Jacobs continued, “We said we’ll do something that keeps the conversation going.”
Additionally, she said she is grateful to everyone who had a role in planning the event.
“We were happy to make time and it’s been an incredible team effort by so many amazing mothers who are giving up their evenings, their little bit of kid free time, to do Zoom calls,” she said. “They have been heroes, making this come alive.”
She added she hopes for a more inclusive world that will “speak to all and engage in ways to build our community stronger together.”
Urban, a mother of three, said families can continue the conversation on inclusivity at home with their children. More information, ideas, and resources on teaching children about inclusivity can be found on the Instagram account: @childrensartwalk.
Making kids aware
Darien resident Kate Dempsey, who helped organize several of the recent Black Lives Matter marches in town, said the event is an “amazing way” to sustain the momentum in the movement.
Kate said she’s proud of the organizers, since they’ll “inspire the next generation to celebrate diversity and be more inclusive to one another.”
New Haven resident Laura Koehler said she and her family have been participating in a lot of inclusivity events close to home, and especially at Elm City Montessori School.
“We have been talking a lot about these issues, and our kids are very, very aware,” Koehler said. “The more we can be out there and allow them to really feel like they’re participating and making a difference, we like to do that as much as we can.
Five-year-old Eden Brown of Darien said she came to the art walk because she wants to “celebrate our differences.”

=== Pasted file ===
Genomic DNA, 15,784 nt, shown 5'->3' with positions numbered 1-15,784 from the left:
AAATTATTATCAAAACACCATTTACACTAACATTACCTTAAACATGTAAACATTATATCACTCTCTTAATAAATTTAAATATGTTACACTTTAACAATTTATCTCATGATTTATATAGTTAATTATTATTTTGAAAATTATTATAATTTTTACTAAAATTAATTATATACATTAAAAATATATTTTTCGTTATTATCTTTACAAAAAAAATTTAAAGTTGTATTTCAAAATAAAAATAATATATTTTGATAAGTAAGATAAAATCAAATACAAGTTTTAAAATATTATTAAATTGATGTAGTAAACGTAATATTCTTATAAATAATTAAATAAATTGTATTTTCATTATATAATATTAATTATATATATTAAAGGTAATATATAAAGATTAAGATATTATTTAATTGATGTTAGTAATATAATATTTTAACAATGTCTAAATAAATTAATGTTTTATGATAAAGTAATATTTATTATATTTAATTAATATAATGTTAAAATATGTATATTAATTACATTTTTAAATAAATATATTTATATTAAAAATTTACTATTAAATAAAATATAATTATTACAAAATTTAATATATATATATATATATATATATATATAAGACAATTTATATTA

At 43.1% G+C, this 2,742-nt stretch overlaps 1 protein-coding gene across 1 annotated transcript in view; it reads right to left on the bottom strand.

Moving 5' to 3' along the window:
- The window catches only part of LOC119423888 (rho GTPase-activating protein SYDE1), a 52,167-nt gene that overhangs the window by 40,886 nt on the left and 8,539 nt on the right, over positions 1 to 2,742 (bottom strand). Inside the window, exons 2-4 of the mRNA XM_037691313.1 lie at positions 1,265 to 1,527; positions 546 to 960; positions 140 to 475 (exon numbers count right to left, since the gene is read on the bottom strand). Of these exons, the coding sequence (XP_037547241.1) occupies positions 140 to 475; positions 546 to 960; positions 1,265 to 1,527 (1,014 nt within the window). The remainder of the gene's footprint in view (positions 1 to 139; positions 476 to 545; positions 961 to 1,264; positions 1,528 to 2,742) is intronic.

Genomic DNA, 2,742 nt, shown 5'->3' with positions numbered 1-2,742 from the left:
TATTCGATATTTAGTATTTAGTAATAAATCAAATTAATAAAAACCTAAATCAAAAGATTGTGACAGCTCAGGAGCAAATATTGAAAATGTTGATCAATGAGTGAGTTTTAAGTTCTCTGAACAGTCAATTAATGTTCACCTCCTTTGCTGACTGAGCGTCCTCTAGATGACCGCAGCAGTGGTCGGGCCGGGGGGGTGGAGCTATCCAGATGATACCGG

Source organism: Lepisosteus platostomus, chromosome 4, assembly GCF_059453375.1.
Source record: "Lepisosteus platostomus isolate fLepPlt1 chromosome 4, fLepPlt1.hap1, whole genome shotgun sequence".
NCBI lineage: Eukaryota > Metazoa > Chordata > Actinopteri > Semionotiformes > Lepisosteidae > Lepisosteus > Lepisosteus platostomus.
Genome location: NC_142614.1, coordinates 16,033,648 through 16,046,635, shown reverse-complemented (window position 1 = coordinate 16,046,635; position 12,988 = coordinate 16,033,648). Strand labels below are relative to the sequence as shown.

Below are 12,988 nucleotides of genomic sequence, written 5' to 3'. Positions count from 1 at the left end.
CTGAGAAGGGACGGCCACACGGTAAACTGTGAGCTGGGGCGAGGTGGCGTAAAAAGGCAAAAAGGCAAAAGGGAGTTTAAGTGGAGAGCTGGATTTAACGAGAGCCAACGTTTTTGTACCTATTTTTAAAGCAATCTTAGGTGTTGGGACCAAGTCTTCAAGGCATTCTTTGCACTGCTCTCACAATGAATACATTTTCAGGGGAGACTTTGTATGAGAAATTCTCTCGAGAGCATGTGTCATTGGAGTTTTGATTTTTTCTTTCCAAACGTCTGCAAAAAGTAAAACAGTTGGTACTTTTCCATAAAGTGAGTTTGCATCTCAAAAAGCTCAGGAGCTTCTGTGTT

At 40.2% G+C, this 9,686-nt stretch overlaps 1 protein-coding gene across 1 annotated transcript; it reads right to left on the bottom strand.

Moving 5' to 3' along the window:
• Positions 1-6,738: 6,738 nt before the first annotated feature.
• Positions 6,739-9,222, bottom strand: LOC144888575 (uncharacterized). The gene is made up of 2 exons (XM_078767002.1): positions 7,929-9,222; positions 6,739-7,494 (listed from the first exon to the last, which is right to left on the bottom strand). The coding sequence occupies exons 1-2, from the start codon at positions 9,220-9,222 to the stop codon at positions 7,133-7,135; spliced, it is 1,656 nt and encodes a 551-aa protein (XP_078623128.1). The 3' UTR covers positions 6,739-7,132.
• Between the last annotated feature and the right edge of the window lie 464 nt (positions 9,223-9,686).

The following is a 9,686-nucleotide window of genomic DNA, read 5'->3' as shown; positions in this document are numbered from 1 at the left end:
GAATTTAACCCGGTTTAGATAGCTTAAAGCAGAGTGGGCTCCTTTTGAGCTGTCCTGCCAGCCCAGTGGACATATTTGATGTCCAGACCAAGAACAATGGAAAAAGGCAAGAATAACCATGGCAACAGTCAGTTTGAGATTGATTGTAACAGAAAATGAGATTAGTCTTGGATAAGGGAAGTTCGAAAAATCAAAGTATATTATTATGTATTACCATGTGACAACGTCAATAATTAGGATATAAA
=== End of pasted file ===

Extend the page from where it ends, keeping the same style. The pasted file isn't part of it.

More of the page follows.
Eden’s mother Emily said all children should experience inclusivity events such as this one. “We’re in a town where there’s not much diversity, so to expose them to this as much as we can, I think it’s so important,” she said.
Darien artist Nobu Miki said she’s very happy to come to the art walk.
“I’m so lucky to witness the mothers who have young children and babies but could manage to organize this, for this new movement,” Miki said. “I’m so proud of them.”
Miki is organizing a support group for minority women in town.
Miki also brought her own piece of art to the event, a painting she named “Imagine,” which she said is inspired by John Lennon and in honor of George Floyd.
Miki said the message of the painting, which shows people of all races in a row boat together, holding hands, is for Darien’s future.
“I put 2020 there because this is a new era in this area and the D stands for Darien,” she said.
“Rock star powers”
After the walk, Jacobs spoke about the importance of treating everyone equally.
“If you see someone not being nice to another person because of how they look, or the color of their skin, or how they dress, or who they like, use your superhero rock star powers to tell them that’s not OK,” Jacobs said. “You’re all so powerful and so strong. Use your strength to love and to be kind to all people. We love the way your art has celebrated our differences and you make our world so special.”
Jacobs continued, “Raise your art high and be proud and show it off to everyone. Show everyone that Darien is an inclusive place.
Jacobs paid tribute to the life of former U.S. Rep. John Lewis, an American politician and Civil Rights leader, who died Friday.
“We honored his legacy today, and there’s something poetic in the symmetry of this moment,” she said. “One of the world’s greatest activists passed, but hopefully today, a few were born.”